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Genome Biol. 2008 Jan 31;9(1):205. doi: 10.1186/gb-2008-9-1-205.

The Groucho/TLE/Grg family of transcriptional co-repressors.

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Developmental Genetics Laboratory, Cancer Research UK, Lincoln's Inn Fields, London, WC2A 3PX, UK.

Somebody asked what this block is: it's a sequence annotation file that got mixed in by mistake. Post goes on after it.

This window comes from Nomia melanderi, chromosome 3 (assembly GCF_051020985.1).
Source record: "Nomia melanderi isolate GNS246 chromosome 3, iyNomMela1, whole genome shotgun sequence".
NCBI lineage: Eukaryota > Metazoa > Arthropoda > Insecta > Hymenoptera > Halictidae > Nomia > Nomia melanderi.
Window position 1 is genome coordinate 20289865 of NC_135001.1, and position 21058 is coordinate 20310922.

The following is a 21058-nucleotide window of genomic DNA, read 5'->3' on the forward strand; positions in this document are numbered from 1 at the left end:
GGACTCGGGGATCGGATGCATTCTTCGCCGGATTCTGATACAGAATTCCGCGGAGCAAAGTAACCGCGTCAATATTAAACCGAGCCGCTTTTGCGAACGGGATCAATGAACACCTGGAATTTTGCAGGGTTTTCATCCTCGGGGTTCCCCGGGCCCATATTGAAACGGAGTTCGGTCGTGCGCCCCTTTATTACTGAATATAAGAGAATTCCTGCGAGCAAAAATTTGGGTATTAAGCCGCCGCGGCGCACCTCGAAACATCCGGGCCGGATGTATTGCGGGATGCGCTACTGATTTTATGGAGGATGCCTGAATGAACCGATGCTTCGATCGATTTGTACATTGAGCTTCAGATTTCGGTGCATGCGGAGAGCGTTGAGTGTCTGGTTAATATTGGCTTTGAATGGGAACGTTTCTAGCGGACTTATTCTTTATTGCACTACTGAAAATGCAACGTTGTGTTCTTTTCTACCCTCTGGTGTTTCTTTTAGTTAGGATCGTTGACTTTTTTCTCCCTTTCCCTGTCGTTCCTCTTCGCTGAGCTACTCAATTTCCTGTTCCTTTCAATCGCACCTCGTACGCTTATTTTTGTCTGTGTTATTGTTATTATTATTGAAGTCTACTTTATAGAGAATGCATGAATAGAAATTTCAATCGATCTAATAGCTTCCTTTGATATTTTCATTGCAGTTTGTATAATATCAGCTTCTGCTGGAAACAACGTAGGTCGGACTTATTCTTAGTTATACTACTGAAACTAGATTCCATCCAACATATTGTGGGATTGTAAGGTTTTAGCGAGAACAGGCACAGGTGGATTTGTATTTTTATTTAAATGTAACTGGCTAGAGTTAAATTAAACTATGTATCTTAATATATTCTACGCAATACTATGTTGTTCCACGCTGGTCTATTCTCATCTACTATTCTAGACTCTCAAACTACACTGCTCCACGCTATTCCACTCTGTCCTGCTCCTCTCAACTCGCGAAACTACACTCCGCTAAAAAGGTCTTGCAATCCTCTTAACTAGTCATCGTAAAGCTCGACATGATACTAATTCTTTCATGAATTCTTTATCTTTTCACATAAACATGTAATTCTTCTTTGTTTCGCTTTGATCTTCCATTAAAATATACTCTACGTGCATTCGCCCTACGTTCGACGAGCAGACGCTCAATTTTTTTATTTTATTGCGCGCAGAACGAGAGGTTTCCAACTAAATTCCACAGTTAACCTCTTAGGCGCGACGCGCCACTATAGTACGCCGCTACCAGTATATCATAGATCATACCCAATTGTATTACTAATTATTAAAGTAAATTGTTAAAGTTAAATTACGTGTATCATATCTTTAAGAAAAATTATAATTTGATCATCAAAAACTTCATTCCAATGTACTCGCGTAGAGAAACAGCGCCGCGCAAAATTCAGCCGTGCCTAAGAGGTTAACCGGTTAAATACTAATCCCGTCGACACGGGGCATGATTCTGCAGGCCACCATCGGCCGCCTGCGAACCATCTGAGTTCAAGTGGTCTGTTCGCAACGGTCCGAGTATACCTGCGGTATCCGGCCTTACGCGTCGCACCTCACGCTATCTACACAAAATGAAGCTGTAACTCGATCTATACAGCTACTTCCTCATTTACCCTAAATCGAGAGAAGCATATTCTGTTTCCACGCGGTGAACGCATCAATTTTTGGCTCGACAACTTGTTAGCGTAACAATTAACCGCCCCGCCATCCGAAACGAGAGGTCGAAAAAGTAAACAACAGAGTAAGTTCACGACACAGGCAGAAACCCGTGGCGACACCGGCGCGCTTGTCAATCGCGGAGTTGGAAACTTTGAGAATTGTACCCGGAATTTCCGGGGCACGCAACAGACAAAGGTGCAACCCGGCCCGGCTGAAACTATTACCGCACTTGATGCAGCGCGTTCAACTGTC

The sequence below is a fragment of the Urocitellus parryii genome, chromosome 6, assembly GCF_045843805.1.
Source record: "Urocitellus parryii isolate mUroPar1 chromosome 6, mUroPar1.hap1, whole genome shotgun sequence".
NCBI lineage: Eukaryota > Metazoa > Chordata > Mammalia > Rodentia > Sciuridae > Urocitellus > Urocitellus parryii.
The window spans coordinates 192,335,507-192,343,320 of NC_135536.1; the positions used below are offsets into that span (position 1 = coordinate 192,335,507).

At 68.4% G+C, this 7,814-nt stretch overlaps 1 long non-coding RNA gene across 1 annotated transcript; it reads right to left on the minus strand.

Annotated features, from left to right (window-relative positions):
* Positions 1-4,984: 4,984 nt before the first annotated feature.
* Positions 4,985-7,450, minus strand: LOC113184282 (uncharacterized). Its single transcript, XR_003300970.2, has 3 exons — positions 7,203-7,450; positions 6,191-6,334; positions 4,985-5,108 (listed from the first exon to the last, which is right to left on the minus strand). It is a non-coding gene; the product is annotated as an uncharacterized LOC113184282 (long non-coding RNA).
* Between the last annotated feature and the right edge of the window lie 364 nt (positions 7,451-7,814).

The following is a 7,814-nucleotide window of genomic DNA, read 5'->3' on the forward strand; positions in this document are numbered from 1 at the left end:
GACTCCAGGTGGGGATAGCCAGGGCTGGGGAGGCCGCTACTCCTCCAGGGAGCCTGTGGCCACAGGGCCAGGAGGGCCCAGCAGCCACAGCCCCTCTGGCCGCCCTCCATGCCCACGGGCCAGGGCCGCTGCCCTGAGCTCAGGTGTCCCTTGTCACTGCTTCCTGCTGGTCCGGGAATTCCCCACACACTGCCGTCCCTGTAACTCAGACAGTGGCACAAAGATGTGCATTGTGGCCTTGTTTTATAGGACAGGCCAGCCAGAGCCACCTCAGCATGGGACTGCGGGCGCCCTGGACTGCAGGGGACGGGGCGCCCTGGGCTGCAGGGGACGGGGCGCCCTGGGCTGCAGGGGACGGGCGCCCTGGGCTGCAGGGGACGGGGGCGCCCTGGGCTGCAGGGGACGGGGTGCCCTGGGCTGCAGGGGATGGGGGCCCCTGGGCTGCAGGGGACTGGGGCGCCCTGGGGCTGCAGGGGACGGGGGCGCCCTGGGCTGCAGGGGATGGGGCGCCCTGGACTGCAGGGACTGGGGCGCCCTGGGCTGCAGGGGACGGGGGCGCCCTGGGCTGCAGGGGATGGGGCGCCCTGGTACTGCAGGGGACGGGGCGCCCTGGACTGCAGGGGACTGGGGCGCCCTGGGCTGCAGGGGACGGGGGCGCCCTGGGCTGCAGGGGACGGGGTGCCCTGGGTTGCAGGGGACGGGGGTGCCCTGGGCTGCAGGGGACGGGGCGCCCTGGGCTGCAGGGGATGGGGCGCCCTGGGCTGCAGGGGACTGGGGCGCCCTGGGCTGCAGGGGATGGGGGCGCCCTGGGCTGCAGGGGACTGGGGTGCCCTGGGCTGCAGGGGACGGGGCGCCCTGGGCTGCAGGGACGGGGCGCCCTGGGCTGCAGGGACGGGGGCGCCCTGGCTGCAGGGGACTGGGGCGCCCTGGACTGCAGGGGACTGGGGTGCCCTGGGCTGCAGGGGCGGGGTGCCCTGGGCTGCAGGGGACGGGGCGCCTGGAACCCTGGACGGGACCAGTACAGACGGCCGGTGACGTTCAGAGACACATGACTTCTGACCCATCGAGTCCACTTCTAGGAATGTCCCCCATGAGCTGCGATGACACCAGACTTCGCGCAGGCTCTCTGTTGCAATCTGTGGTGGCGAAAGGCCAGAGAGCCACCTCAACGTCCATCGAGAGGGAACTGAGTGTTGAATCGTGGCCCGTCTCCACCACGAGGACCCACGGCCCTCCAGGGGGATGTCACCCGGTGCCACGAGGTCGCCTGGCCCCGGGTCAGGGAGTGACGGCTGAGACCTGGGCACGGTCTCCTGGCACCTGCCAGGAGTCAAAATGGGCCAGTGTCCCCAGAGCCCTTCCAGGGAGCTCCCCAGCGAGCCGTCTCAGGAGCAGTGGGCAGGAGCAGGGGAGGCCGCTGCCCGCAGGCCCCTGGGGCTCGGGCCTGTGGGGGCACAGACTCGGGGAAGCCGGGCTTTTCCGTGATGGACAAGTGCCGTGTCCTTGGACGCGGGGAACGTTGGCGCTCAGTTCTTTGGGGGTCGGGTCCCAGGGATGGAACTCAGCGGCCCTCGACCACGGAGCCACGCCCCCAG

The Drosophila Groucho (Gro) protein was the founding member of the family of transcriptional co-repressor proteins that now includes the transducin-like enhancer of split (TLE) and Grorelated gene (Grg) proteins in vertebrates. Gro family proteins do not bind DNA directly, but are recruited by a diverse profile of transcription factors, including members of the Hes, Runx, Nkx, LEF1/Tcf, Pax, Six and c-Myc families. The primary structure of Gro proteins includes five identifiable regions, of which the most highly conserved are the amino-terminal glutamine-rich Q domain and the carboxy-terminal WD-repeat domain. The Q domain contains two coiled-coil motifs that facilitate oligomerization into tetramers and binding to some transcription factors. The WD domain folds to form a beta-propeller, which mediates protein-protein interactions. Many transcription factors interact with the WD domain via a short peptide motif that falls into either of two classes: WRPW and related tetrapeptides; and the 'eh1' motif (FxIxxIL). Gro family proteins are broadly expressed during development and in the adult. They have essential functions in many developmental pathways (including Notch and Wnt signaling) and are implicated in the pathogenesis of some cancers. The molecular mechanisms through which Gro proteins act to repress transcription are not yet well understood. It is becoming clear that Gro proteins have different modes of action in vivo dependent on biological context and these include direct and indirect modification of chromatin structure at target genes.

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